top of page

Rotator cuff injuries - why they cause so much night pain

Rotator cuff injuries can be debilitating, causing significant pain and functional limitations for individuals. While these injuries can cause discomfort throughout the day, many patients report experiencing intensified pain during the night. This phenomenon has puzzled both patients and healthcare professionals alike. Below we will delve into the underlying mechanisms and explore the evidence-based reasons why rotator cuff injuries tend to cause pain at night.

The Rotator Cuff: The rotator cuff is a group of four muscles and their tendons that surround the shoulder joint. These muscles play a crucial role in stabilising the shoulder and facilitating its movement. Rotator cuff injuries commonly include tears, tendinitis, or impingement of the tendons. These injuries can occur due to acute trauma, repetitive overhead activities, or the natural aging process.

The Role of Inflammation: Inflammation is a fundamental response of the body to injury. When the rotator cuff is damaged, inflammatory mediators are released, leading to increased blood flow, swelling, and localised pain. Research suggests that inflammation may be more prominent at night due to the circadian rhythm of certain immune cells, which exhibit heightened activity during the night hours. This increased inflammatory response can contribute to the heightened pain experienced by individuals with rotator cuff injuries during sleep.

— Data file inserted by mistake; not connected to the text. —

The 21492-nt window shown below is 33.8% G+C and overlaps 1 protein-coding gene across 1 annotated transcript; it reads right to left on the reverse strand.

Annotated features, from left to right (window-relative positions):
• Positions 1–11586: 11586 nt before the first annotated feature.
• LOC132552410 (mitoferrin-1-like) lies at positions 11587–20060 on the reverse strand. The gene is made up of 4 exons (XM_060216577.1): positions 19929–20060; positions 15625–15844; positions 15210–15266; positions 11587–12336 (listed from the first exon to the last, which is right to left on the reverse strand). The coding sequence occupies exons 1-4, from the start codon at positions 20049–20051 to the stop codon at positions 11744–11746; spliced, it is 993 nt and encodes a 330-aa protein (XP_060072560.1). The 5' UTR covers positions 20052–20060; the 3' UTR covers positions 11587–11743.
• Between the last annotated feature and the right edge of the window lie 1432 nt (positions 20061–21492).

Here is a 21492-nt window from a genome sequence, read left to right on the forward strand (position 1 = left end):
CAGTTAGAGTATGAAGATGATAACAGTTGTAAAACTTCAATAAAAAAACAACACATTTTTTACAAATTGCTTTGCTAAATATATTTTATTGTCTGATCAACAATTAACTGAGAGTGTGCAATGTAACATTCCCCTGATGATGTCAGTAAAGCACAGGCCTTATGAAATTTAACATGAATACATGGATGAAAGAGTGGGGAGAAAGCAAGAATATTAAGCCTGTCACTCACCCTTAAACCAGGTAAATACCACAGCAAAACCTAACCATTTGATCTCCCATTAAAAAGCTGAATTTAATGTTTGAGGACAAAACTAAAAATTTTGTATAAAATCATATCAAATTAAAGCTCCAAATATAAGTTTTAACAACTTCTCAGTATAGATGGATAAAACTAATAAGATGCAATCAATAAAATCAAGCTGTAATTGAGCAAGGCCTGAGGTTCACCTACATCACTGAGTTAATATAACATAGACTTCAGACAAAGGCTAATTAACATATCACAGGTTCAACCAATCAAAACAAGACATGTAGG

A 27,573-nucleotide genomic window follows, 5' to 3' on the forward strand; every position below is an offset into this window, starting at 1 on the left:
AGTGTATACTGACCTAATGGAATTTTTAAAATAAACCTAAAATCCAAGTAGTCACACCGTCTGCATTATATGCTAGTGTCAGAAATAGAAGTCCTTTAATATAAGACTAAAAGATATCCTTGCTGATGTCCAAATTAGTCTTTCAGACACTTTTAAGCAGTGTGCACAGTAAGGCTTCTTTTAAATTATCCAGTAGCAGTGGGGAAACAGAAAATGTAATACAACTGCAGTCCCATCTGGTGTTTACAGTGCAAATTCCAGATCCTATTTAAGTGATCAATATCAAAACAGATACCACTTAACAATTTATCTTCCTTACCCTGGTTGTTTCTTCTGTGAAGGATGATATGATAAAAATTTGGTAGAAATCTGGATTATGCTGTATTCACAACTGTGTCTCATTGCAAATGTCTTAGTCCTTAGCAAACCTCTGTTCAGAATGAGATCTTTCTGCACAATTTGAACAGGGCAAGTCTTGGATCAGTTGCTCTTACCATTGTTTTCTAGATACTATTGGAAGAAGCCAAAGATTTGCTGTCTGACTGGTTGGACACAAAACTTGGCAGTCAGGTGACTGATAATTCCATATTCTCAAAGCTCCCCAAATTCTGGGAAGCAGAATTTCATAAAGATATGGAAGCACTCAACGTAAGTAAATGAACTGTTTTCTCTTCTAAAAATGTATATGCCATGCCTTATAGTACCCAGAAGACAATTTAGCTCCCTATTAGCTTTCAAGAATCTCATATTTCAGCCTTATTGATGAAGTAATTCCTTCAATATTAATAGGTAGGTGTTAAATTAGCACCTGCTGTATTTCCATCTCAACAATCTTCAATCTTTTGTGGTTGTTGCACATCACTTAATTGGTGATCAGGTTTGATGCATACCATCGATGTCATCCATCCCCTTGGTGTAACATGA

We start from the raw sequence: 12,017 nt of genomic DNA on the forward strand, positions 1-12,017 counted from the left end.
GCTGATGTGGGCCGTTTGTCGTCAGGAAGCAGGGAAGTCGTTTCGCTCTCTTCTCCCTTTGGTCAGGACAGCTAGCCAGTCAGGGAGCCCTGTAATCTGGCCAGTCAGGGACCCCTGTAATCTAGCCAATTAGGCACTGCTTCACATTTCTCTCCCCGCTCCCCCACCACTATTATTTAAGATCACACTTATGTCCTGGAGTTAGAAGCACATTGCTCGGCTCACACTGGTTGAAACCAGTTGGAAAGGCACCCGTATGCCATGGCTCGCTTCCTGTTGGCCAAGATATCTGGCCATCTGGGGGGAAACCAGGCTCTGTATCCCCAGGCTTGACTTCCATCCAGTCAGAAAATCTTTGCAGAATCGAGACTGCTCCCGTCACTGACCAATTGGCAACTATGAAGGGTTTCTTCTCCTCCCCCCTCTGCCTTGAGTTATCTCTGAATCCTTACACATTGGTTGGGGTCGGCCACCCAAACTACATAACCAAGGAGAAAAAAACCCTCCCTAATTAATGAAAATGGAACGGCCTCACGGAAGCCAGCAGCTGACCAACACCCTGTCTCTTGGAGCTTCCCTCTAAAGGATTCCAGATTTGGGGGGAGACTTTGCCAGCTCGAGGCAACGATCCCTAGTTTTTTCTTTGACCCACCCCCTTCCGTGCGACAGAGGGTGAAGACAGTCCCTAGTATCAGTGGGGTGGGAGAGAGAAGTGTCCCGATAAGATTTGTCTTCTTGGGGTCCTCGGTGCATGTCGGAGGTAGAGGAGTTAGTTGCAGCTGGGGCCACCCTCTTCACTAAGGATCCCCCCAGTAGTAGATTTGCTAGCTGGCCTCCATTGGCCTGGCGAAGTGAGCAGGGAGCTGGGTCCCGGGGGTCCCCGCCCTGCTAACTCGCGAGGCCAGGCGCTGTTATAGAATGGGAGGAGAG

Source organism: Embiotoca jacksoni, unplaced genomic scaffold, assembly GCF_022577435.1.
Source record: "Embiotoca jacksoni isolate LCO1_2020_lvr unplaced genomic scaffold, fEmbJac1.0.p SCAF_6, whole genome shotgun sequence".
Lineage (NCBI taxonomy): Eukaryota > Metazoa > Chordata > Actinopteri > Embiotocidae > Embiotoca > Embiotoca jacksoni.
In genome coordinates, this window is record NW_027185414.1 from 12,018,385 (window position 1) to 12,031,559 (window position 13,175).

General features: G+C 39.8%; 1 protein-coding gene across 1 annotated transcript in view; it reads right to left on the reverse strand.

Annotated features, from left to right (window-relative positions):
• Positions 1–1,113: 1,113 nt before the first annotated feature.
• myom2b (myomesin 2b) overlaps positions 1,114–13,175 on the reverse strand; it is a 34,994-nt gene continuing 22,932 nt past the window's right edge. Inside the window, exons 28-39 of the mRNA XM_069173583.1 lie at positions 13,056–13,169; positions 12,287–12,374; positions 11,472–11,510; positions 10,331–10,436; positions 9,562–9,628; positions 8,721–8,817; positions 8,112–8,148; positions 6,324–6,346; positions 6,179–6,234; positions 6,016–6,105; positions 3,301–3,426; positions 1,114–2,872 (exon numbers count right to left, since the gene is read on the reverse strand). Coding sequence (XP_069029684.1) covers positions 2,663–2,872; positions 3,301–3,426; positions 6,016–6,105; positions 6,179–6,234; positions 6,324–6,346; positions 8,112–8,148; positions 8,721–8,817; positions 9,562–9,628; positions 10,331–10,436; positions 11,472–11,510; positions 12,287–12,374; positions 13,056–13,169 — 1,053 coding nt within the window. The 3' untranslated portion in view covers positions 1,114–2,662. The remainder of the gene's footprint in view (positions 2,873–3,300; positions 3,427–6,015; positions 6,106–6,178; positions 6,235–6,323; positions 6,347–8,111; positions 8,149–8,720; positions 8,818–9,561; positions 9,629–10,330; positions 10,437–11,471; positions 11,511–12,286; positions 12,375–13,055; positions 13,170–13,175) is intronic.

Mechanical Changes: During the night, changes in body position can influence the pain experienced by individuals with rotator cuff injuries. Lying on the affected shoulder can exert pressure on the injured tissues, leading to pain and discomfort. Additionally, while sleeping, movements may be more restricted, causing the shoulder joint to remain in a static position for an extended period. This lack of movement can result in stiffness and increased pain upon awakening.

Sleeping Posture: The choice of sleeping posture can significantly impact the severity of night time pain for individuals with rotator cuff injuries. Lying on the affected shoulder can exacerbate symptoms due to increased compression and impingement of the injured tendons. Alternatively, sleeping on the opposite side or using a specialised pillow to support the injured shoulder can help alleviate pain and discomfort during the night.

Neurological Factors: Pain perception is influenced by various neurological factors. It is well-documented that pain sensitivity can be altered during sleep. Studies have shown that pain thresholds may decrease during the night, leading to a heightened perception of pain. This phenomenon can explain why individuals with rotator cuff injuries may experience more intense pain at night compared to daytime.

Psychological Factors: Psychological factors, such as anxiety, depression, and stress, can influence the perception of pain. Sleep disturbances, which are commonly associated with rotator cuff injuries, can contribute to psychological distress. Research suggests that individuals with poor sleep quality and higher levels of psychological distress may experience heightened pain intensity during the night.


bottom of page